As I ask on my terrorism webpage, if you hired an exterminator and a month later your entire house collapsed from termites, would you not fire the exterminator?

Far from protecting America, the federal government has been creating enemies around the world for decades. U.S. foreign policy in the 20th century has been completely un-American. America's Founding Fathers did not believe in this kind of perpetual foreign intervention:
The great rule of conduct for us, in regard to foreign nations is in extending our commercial relations to have with them as little political connection as possible."
— Washington, Farewell Address (1796) [Washington’s emphasis]

I deem [one of] the essential principles of our government, and consequently [one] which ought to shape its administration,…peace, commerce, and honest friendship with all nations, entangling alliances with none.
— Jefferson, First Inaugural Address (1801)
Amadinejad goes on to raise some stock liberal arguments, but there is a valid point:
If billions of dollars spent on security, military campaigns and troop movement were instead spent on investment and assistance for poor countries, promotion of health, combating different diseases, education and improvement of mental and physical fitness, assistance to the victims of natural disasters, creation of employment opportunities and production, development projects and poverty alleviation, establishment of peace, mediation between disputing states and distinguishing the flames of racial, ethnic and other conflicts were would the world be today? Would not your government, and people be justifiably proud?

Would not your administration’s political and economic standing have been stronger? And I am most sorry to say, would there have been an ever increasing global hatred of the American governments?

Mr. President, it is not my intention to distress anyone. If prophet Abraham, Isaac, Jacob, Ishmael, Joseph or Jesus Christ (PBUH) were with us today, how would they have judged such behaviour?
It is wrong to say that the government should have spend our money on social concerns rather than on military ventures on behalf of oil companies. The government should not have taken the money in the first place, and should be funding neither social projects or military ventures. But if the government were going to confiscate my money, I would rather have the money spent on widows and orphans than on bombs and dictators. How can Christians support such extraordinary expenditures on "regime change?"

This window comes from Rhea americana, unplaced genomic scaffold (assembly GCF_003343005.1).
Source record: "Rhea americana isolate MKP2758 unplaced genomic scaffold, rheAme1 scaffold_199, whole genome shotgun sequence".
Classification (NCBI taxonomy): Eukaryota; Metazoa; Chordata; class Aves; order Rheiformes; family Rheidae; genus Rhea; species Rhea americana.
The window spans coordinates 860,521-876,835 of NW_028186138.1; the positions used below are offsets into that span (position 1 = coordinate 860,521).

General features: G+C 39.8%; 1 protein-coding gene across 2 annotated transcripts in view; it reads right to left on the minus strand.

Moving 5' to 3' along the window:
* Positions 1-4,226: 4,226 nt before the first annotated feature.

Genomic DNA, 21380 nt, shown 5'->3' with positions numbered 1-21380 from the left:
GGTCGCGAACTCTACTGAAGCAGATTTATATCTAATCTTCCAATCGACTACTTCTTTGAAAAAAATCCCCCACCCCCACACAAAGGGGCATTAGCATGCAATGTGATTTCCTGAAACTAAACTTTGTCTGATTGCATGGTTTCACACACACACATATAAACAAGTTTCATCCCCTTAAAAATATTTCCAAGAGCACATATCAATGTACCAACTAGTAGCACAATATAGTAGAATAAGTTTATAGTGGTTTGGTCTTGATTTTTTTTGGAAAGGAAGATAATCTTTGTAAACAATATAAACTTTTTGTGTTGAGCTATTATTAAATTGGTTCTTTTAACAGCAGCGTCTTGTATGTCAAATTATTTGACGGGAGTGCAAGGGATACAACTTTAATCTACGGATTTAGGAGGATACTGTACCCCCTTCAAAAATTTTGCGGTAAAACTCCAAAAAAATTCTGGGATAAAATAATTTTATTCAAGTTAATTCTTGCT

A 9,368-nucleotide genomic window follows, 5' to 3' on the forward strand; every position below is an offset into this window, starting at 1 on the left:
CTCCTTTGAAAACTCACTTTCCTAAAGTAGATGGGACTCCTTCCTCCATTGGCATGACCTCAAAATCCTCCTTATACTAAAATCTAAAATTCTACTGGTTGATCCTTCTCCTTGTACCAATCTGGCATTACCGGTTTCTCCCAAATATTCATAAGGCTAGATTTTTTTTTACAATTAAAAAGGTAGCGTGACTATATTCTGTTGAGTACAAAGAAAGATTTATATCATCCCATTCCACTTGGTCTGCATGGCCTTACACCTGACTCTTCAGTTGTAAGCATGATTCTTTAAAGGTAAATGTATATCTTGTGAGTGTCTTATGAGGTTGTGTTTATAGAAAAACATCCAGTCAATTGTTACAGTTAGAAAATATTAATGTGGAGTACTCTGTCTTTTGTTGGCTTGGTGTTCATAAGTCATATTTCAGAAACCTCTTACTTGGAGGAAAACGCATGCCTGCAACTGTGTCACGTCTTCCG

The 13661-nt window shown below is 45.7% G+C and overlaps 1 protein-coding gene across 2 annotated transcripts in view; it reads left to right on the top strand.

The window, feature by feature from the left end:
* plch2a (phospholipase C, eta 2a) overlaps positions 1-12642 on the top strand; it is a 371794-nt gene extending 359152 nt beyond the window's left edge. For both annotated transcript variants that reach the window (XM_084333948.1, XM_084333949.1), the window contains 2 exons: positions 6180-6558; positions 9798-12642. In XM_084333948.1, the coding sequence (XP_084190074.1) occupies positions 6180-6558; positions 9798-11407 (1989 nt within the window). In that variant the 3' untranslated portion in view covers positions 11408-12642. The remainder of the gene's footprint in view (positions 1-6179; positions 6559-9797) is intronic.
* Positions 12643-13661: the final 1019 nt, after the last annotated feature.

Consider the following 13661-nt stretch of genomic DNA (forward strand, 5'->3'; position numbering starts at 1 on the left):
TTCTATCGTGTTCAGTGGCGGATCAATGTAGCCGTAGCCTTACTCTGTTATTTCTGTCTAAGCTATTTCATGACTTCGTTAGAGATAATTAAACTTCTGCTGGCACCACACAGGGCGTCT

Ahmadinejad sounds like a preacher, quoting the Koran profusely in ways that parallel the Christian Scriptures, and inviting Bush to repent:
Do you not think that if all of us come to believe in and abide by these principles, that is, monotheism, worship of God, justice, respect for the dignity of man, belief in the Last Day, we can overcome the present problems of the world – that are the result of disobedience to the Almighty and the teachings of prophets – and improve our performance? Do you not think that belief in these principles promotes and guarantees peace, friendship and justice? Do you not think that the aforementioned written or unwritten principles are universally respected? Will you not accept this invitation? That is, a genuine return to the teachings of prophets, to monotheism and justice, to preserve human dignity and obedience to the Almighty and His prophets?
Bush will go down in history as being far less a Christian than Thomas Jefferson. Andrew M. Allison, in Thomas Jefferson: Champion of History, writes:
It was partly because of his reticence on the subject of religion that Jefferson's political enemies had been able in earlier years to convince some voters that he was an atheist who would endanger their God-fearing republic. But his references to "our Savior" in his private letters prove that he was no atheist.[note 12: For example, see his letter to Martin Van Buren (29 June 1824)] This fact is further evidenced in a personal statement he had written to Dr. Benjamin Rush during his presidency:
My views of [the Christian religion] are the result of a life of inquiry and reflection, and very different from that anti-Christian system imputed to me by those who know nothing of my opinions. To the corruptions of Christianity I am indeed opposed; but not to the genuine precepts of Jesus himself. I am a Christian, in the only sense in which he wished anyone to be—sincerely attached to his doctrines in preference to all others. [TJ to Dr. Benjamin Rush (21 Apr. 1803)]